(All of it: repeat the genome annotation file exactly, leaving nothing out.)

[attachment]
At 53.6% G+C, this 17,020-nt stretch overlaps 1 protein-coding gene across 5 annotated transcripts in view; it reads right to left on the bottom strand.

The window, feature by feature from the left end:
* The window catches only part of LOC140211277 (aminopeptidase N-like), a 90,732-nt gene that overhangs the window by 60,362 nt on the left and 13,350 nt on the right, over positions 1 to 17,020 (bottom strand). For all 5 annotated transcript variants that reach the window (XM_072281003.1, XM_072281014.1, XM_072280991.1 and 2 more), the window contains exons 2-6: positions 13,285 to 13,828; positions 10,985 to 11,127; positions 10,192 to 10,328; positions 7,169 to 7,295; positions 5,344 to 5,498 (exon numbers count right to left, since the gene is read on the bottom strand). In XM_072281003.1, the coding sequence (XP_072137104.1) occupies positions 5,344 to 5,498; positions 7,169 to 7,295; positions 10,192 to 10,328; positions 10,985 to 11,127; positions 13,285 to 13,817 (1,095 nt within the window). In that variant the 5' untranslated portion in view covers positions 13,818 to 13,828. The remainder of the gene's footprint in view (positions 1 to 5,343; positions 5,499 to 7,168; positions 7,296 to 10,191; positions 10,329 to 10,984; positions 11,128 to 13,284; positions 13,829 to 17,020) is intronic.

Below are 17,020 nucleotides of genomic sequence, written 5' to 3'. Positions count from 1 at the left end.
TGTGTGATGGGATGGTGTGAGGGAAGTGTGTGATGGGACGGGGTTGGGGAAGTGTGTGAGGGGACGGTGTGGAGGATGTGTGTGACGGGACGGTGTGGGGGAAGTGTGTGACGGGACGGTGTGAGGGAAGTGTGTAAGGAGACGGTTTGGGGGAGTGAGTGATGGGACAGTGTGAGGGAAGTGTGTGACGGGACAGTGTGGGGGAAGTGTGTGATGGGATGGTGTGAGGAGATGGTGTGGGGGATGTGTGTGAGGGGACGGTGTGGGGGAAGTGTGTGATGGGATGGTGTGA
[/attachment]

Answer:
At 53.6% G+C, this 17,020-nt stretch overlaps 1 protein-coding gene across 5 annotated transcripts in view; it reads right to left on the bottom strand.

The window, feature by feature from the left end:
* The window catches only part of LOC140211277 (aminopeptidase N-like), a 90,732-nt gene that overhangs the window by 60,362 nt on the left and 13,350 nt on the right, over positions 1 to 17,020 (bottom strand). For all 5 annotated transcript variants that reach the window (XM_072281003.1, XM_072281014.1, XM_072280991.1 and 2 more), the window contains exons 2-6: positions 13,285 to 13,828; positions 10,985 to 11,127; positions 10,192 to 10,328; positions 7,169 to 7,295; positions 5,344 to 5,498 (exon numbers count right to left, since the gene is read on the bottom strand). In XM_072281003.1, the coding sequence (XP_072137104.1) occupies positions 5,344 to 5,498; positions 7,169 to 7,295; positions 10,192 to 10,328; positions 10,985 to 11,127; positions 13,285 to 13,817 (1,095 nt within the window). In that variant the 5' untranslated portion in view covers positions 13,818 to 13,828. The remainder of the gene's footprint in view (positions 1 to 5,343; positions 5,499 to 7,168; positions 7,296 to 10,191; positions 10,329 to 10,984; positions 11,128 to 13,284; positions 13,829 to 17,020) is intronic.

Below are 17,020 nucleotides of genomic sequence, written 5' to 3'. Positions count from 1 at the left end.
TGTGTGATGGGATGGTGTGAGGGAAGTGTGTGATGGGACGGGGTTGGGGAAGTGTGTGAGGGGACGGTGTGGAGGATGTGTGTGACGGGACGGTGTGGGGGAAGTGTGTGACGGGACGGTGTGAGGGAAGTGTGTAAGGAGACGGTTTGGGGGAGTGAGTGATGGGACAGTGTGAGGGAAGTGTGTGACGGGACAGTGTGGGGGAAGTGTGTGATGGGATGGTGTGAGGAGATGGTGTGGGGGATGTGTGTGAGGGGACGGTGTGGGGGAAGTGTGTGATGGGATGGTGTGA